By William Carter

Photographer, Author, Jazz Musician

The Old Glory That Was Kodachrome

with 4 comments

70 Brilliant Years

How great it was — while it lasted, until 2012 — something like 70 years.

It still lasts archivally: those chromes retain their slightly salmon, yet accurate, saturated colors while so many others have long since faded. The film of choice for top magazines, many folks’ travel slides, and countless other applications. This post features some of my Kodachrome slides of the western U.S. from the 1960s on. (We hope to present a few international Kodachromes later; then eventually a selection from that fine new medium — digital color.)

We are fortunate to be living through a major transition in the history of photography. Five centuries ago, Western art was revolutionized by the invention of oil painting. Artists old enough to have been trained in older techniques like tempera, but young enough to master oil — Venetians like Titian, for instance — combined both skills in highly creative ways.  (See my earlier post, “Tone in Art — and in Life.”) So I’m always pleased to hear of today’s art schools continuing to teach the older “wet darkroom” alongside the newer digital technologies.

See also “Bound for Glory: America in Color,”  Kodachromes by photographers of the Farm Security Administration/Office of War Information, property of the Library of Congress.

All Kodachromes © William Carter

Murphy's, California c. 1970
Murphy’s, California c. 1970

Columbia, California 1970
Columbia, California 1970

Illinois, c. 1973
Illinois, c. 1973

Preservation Hall, New Orleans, circa 1986
Preservation Hall, New Orleans, circa 198

Preservation Hall, New Orleans, c. 1985
Preservation Hall, New Orleans, c. 1985

Preservation Hall, New Orleans, c. 1986
Preservation Hall, New Orleans, c. 1986

San Francisco, c. 1970
San Francisco, c. 1970

Granite, Montana, c. 1970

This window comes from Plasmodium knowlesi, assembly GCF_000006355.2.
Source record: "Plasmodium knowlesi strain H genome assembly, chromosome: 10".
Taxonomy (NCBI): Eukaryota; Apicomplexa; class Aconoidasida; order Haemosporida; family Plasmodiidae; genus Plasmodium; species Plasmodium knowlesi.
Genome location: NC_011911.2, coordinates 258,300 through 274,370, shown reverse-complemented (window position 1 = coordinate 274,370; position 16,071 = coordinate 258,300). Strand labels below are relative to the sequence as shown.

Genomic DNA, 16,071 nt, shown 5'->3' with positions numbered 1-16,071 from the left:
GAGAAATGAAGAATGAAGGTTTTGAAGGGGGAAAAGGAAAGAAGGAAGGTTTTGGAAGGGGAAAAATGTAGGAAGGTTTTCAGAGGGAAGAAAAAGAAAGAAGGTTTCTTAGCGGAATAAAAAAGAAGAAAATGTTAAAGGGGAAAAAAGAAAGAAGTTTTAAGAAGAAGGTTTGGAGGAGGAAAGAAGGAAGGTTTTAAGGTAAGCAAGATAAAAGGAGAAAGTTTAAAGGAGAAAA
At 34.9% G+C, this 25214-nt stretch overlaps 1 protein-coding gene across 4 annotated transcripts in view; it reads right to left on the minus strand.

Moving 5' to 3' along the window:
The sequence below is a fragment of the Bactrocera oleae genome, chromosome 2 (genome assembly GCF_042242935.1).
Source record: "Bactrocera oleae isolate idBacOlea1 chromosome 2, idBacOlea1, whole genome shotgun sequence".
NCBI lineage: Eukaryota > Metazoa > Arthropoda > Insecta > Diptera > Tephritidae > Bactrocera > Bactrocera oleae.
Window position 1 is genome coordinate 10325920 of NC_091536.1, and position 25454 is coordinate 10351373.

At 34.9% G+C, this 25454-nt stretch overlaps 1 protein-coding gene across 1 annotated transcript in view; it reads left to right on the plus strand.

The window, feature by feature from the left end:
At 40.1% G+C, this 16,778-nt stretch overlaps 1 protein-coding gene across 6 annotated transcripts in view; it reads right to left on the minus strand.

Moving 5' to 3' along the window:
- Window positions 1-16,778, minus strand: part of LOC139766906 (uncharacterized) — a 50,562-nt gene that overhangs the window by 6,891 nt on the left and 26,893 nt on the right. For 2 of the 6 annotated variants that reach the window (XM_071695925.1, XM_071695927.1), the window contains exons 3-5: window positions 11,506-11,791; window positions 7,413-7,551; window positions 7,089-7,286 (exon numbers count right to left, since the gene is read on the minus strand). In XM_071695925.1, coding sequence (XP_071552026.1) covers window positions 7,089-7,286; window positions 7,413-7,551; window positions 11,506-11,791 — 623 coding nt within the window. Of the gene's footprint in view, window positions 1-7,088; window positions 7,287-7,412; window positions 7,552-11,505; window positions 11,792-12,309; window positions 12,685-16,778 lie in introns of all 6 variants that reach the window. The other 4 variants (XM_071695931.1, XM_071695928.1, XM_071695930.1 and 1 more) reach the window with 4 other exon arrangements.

Granite, Montana, c. 1970

Silver City, Idaho, c. 1970
Silver City, Idaho, c. 1970

Copyright statement: William Carter papers, © Stanford University Libraries. Click here for a detailed usage guide.


Written by bywilliamcarter

April 3, 2017 at 6:00 pm

4 Responses

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  1. these shots really do have the warmth of paintings…wonderful depth in the skin


    julie Tave

    April 6, 2017 at 8:41 pm

  2. Aah, good old Kodachrome. I love the saturated colors. Oh, those two women walking side by side, with a six pack of Tab, I think, just lovely. Great shots especially the love the child walking by the fence with the American flag on the rails. Digital flattens everything out. I can feel the life in these photos. Thank you.



    March 12, 2013 at 5:47 am

  3. body{font-size:10pt;font-family:arial,sans-serif;background-color:#ffffff;color:black;}p{margin:0px;}WordPress.comI know, Bill, I know……and I too have so many that, like yours, have lasted all these many years while Ektachrome has faded somewhat (even in their own light tight boxes).. But life goes on and the “new” (digital) has supplanted it.. God knows if the digital images (in what ever form they’re archived) are gonna last.. and if in 30 years we’ll ever be able to have some technology to recall them, but it’s here… and I’m finding that I’m making the best of it..See attached, threef new pieces of mine. As far as photography, I’m at the point of retiring from teaching (I’ll be 80 in July) but most of my work in photography is mostly nudes.. The rest of my time is still sculpture.It’s been a long time since we’ve seen each other..5-8 years (maybe more) since you brought your Dixie Land Band to Oakland.. Thanks for sending these blogs… They’re enjoyed. Marshall Berman  (Marsh)


    marshall berman

    February 17, 2013 at 6:40 pm

  4. Bill, Nice shot of Visitacion Valley(?) In the 70s. Nice framing, especially.

    Rex Allen


    February 17, 2013 at 6:05 pm

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